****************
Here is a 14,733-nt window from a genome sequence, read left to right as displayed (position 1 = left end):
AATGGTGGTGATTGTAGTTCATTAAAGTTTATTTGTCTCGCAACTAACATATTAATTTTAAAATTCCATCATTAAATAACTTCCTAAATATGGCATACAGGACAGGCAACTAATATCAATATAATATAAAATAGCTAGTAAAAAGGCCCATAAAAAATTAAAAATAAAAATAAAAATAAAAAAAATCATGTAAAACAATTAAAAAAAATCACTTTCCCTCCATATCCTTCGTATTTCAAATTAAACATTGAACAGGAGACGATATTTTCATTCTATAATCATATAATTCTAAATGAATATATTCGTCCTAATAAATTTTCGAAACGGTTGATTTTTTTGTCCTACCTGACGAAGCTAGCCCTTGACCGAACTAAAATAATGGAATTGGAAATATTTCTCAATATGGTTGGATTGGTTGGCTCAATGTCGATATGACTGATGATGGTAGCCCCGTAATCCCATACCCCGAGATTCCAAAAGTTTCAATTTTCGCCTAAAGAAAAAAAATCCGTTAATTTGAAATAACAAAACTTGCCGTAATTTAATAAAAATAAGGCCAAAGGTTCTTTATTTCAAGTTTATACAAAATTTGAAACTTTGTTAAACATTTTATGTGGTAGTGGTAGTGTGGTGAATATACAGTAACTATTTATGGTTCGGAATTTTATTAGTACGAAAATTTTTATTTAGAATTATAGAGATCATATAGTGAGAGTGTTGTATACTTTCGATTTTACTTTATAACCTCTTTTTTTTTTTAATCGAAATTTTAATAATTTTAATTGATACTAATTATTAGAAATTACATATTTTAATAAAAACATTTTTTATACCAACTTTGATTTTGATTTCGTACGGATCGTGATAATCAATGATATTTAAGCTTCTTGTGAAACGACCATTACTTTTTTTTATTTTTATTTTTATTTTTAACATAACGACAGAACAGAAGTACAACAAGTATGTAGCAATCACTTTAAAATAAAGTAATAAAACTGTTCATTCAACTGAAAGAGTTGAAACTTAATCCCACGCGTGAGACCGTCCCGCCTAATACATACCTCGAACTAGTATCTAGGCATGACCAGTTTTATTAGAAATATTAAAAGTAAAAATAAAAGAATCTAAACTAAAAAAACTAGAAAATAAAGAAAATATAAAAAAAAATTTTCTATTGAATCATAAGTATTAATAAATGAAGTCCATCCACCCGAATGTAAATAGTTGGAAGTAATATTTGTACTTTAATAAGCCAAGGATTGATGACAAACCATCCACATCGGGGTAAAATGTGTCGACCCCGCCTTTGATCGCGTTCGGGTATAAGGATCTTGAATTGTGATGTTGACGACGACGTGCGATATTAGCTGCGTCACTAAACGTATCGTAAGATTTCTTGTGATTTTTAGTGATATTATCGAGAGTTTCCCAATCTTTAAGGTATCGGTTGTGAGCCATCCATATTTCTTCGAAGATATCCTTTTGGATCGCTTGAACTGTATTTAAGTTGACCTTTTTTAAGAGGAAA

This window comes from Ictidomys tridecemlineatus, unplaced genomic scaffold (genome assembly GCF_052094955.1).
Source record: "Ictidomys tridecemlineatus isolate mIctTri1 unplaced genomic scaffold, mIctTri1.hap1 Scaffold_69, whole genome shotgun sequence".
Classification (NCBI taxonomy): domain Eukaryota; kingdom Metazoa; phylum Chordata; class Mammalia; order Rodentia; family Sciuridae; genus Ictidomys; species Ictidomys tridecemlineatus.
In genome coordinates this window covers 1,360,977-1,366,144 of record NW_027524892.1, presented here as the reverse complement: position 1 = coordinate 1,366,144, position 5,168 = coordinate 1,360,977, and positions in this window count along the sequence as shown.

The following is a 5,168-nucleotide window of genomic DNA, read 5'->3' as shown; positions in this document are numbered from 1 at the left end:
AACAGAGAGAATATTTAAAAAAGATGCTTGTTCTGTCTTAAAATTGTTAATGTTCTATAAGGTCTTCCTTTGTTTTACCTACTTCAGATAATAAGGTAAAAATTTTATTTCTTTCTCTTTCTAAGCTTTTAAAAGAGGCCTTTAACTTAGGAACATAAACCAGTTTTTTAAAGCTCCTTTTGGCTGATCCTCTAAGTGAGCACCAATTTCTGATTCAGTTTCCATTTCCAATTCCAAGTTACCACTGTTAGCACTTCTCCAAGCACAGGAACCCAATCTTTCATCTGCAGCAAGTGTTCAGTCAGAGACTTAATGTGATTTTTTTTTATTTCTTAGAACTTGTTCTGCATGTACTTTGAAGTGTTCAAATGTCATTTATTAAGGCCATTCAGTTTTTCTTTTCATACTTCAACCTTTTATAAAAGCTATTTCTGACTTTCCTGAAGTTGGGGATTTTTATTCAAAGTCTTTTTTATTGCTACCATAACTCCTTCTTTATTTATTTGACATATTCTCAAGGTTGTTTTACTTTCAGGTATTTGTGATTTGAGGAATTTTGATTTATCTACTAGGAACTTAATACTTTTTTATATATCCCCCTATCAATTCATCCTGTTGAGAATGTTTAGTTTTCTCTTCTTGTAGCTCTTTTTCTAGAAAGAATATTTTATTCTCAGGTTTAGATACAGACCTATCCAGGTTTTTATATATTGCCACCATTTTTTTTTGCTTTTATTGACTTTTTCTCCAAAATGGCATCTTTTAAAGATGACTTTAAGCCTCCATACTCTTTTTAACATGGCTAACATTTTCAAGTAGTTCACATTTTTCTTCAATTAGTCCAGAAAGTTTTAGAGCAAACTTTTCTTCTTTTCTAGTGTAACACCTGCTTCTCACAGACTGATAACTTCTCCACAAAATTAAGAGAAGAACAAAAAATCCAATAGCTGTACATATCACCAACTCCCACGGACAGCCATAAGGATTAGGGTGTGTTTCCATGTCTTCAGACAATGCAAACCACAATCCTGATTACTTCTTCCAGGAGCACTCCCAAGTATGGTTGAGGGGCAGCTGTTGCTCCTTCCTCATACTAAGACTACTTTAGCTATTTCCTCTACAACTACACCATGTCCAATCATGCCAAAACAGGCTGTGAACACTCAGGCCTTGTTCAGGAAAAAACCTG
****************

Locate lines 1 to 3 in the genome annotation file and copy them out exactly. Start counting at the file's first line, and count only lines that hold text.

Here is a 14,733-nt window from a genome sequence, read left to right as displayed (position 1 = left end):
AATGGTGGTGATTGTAGTTCATTAAAGTTTATTTGTCTCGCAACTAACATATTAATTTTAAAATTCCATCATTAAATAACTTCCTAAATATGGCATACAGGACAGGCAACTAATATCAATATAATATAAAATAGCTAGTAAAAAGGCCCATAAAAAATTAAAAATAAAAATAAAAATAAAAAAAATCATGTAAAACAATTAAAAAAAATCACTTTCCCTCCATATCCTTCGTATTTCAAATTAAACATTGAACAGGAGACGATATTTTCATTCTATAATCATATAATTCTAAATGAATATATTCGTCCTAATAAATTTTCGAAACGGTTGATTTTTTTGTCCTACCTGACGAAGCTAGCCCTTGACCGAACTAAAATAATGGAATTGGAAATATTTCTCAATATGGTTGGATTGGTTGGCTCAATGTCGATATGACTGATGATGGTAGCCCCGTAATCCCATACCCCGAGATTCCAAAAGTTTCAATTTTCGCCTAAAGAAAAAAAATCCGTTAATTTGAAATAACAAAACTTGCCGTAATTTAATAAAAATAAGGCCAAAGGTTCTTTATTTCAAGTTTATACAAAATTTGAAACTTTGTTAAACATTTTATGTGGTAGTGGTAGTGTGGTGAATATACAGTAACTATTTATGGTTCGGAATTTTATTAGTACGAAAATTTTTATTTAGAATTATAGAGATCATATAGTGAGAGTGTTGTATACTTTCGATTTTACTTTATAACCTCTTTTTTTTTTTAATCGAAATTTTAATAATTTTAATTGATACTAATTATTAGAAATTACATATTTTAATAAAAACATTTTTTATACCAACTTTGATTTTGATTTCGTACGGATCGTGATAATCAATGATATTTAAGCTTCTTGTGAAACGACCATTACTTTTTTTTATTTTTATTTTTATTTTTAACATAACGACAGAACAGAAGTACAACAAGTATGTAGCAATCACTTTAAAATAAAGTAATAAAACTGTTCATTCAACTGAAAGAGTTGAAACTTAATCCCACGCGTGAGACCGTCCCGCCTAATACATACCTCGAACTAGTATCTAGGCATGACCAGTTTTATTAGAAATATTAAAAGTAAAAATAAAAGAATCTAAACTAAAAAAACTAGAAAATAAAGAAAATATAAAAAAAAATTTTCTATTGAATCATAAGTATTAATAAATGAAGTCCATCCACCCGAATGTAAATAGTTGGAAGTAATATTTGTACTTTAATAAGCCAAGGATTGATGACAAACCATCCACATCGGGGTAAAATGTGTCGACCCCGCCTTTGATCGCGTTCGGGTATAAGGATCTTGAATTGTGATGTTGACGACGACGTGCGATATTAGCTGCGTCACTAAACGTATCGTAAGATTTCTTGTGATTTTTAGTGATATTATCGAGAGTTTCCCAATCTTTAAGGTATCGGTTGTGAGCCATCCATATTTCTTCGAAGATATCCTTTTGGATCGCTTGAACTGTATTTAAGTTGACCTTTTTTAAGAGGAAA

This window comes from Ictidomys tridecemlineatus, unplaced genomic scaffold (genome assembly GCF_052094955.1).